flash blade team, and they're amazing lab, by the way, we had access to some pretty sweet hardware. It was critical for us to test obviously, like performance is key, right. And we had no doubts about the performance. In fact, I think some of these some of these charts are being a little bit
modest. I think at one point, we hit like over seven gigabytes per second, which is like, absolutely insane. But just as important as performance is correctness, durability, and availability. These are also things that are super critical, if not more important than the performance side of things. And
so we did tons of correctness tests, we did failure testing scenarios, things like that, to make sure that we could trust the object store as a first class storage medium. So and I think I mean, obviously, these charts are awesome to look at. And it was an awesome exercise, but I just want to make sure we
highlight the point that we spent a lot of time and effort, making sure that the storage layer is fast, and it's safe. And I think I think the numbers here speak for themselves. Anyways. Sorry, sorry, that's a good call out here. Andrew Nelson: Yeah, and, you know, finally, we talked too
much about that rebalance time, either, you know, planned or unplanned downtime. And this is the, you know, kind of the the hero graph. But, you know, when the cluster only needs to move its individual hot data, you can see here, the rebalancing the cluster, adding a new node, all of that is super simple. With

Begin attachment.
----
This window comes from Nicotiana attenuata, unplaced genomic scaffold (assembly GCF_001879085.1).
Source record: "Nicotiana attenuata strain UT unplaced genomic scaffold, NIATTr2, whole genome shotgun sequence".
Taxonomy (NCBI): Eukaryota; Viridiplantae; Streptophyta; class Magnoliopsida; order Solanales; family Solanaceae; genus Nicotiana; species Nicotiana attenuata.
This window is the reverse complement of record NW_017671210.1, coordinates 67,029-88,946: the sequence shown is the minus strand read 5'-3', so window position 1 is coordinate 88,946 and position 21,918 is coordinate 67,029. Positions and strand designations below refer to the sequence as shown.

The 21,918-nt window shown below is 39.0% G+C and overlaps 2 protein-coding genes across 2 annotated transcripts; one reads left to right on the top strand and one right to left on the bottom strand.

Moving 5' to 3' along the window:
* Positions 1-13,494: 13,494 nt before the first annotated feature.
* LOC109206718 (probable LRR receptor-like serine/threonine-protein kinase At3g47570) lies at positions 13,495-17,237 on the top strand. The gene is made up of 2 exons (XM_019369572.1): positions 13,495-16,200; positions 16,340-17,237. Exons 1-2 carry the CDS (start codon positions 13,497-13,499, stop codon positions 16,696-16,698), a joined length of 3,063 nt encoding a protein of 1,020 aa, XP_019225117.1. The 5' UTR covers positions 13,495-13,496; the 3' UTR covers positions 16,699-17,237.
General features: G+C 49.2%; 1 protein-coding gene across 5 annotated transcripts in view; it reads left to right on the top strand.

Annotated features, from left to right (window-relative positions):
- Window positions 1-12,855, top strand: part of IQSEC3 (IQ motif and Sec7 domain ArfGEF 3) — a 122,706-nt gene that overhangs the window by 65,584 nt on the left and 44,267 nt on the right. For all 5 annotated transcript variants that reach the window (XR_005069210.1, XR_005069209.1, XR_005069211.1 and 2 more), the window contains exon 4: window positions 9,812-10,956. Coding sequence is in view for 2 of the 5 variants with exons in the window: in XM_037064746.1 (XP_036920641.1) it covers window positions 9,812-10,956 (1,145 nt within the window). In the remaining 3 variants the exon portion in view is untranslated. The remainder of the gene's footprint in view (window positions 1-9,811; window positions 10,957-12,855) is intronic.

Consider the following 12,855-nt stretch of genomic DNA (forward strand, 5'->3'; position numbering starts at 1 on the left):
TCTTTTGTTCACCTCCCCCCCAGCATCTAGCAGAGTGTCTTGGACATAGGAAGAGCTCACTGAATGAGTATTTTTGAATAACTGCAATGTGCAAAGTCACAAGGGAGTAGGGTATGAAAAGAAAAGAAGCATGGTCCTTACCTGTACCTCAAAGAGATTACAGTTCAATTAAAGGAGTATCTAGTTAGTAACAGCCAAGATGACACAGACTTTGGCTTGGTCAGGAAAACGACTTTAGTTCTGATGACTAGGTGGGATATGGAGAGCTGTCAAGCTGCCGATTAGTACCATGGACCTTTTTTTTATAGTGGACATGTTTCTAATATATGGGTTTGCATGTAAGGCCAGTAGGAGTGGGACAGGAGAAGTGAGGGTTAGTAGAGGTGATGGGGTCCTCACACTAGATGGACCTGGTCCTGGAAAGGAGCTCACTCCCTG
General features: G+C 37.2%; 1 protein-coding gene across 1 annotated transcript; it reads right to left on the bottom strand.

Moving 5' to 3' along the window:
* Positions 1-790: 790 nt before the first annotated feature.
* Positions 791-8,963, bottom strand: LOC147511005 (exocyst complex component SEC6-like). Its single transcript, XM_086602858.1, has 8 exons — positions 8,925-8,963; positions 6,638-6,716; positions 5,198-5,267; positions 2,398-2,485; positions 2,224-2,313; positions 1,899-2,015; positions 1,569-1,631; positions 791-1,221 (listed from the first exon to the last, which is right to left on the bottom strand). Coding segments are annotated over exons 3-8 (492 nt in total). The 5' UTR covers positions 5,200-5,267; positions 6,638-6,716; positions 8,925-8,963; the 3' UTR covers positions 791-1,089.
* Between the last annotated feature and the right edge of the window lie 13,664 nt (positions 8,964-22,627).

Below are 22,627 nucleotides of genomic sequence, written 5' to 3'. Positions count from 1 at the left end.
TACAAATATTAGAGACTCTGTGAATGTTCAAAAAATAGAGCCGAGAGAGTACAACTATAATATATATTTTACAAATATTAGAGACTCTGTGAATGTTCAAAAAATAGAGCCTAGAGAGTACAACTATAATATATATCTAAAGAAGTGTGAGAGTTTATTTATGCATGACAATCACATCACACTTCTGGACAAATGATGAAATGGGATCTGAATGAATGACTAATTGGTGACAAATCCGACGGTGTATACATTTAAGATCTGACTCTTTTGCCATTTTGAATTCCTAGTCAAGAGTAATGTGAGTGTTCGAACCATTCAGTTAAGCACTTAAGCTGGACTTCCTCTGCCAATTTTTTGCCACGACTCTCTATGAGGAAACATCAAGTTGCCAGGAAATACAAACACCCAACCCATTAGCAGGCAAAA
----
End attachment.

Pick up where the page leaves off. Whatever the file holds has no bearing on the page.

flash blade, instead of adding additional load to the cluster, adding additional storage, io requirements, all of this can be offloaded the flash blade so that you're just moving the essential data and let flash blade take care of the rest. And save a ton of time.
Marc Selwan: Yeah, I mean, there's, I mean, this is really what it comes down to, right. I mean, there's obviously awesome benefits and use cases that get unlocked by being able to store tons of data in that efficient object store layer. But really, like the big win here, really is around the operational aspects
of this. And, you know, it's not just a time thing, right? I can type thing is awesome, it's great that we can scale elastically really quickly. But think about it from an operational perspective, like this combined with that self balancing clusters thing I talked about earlier, you're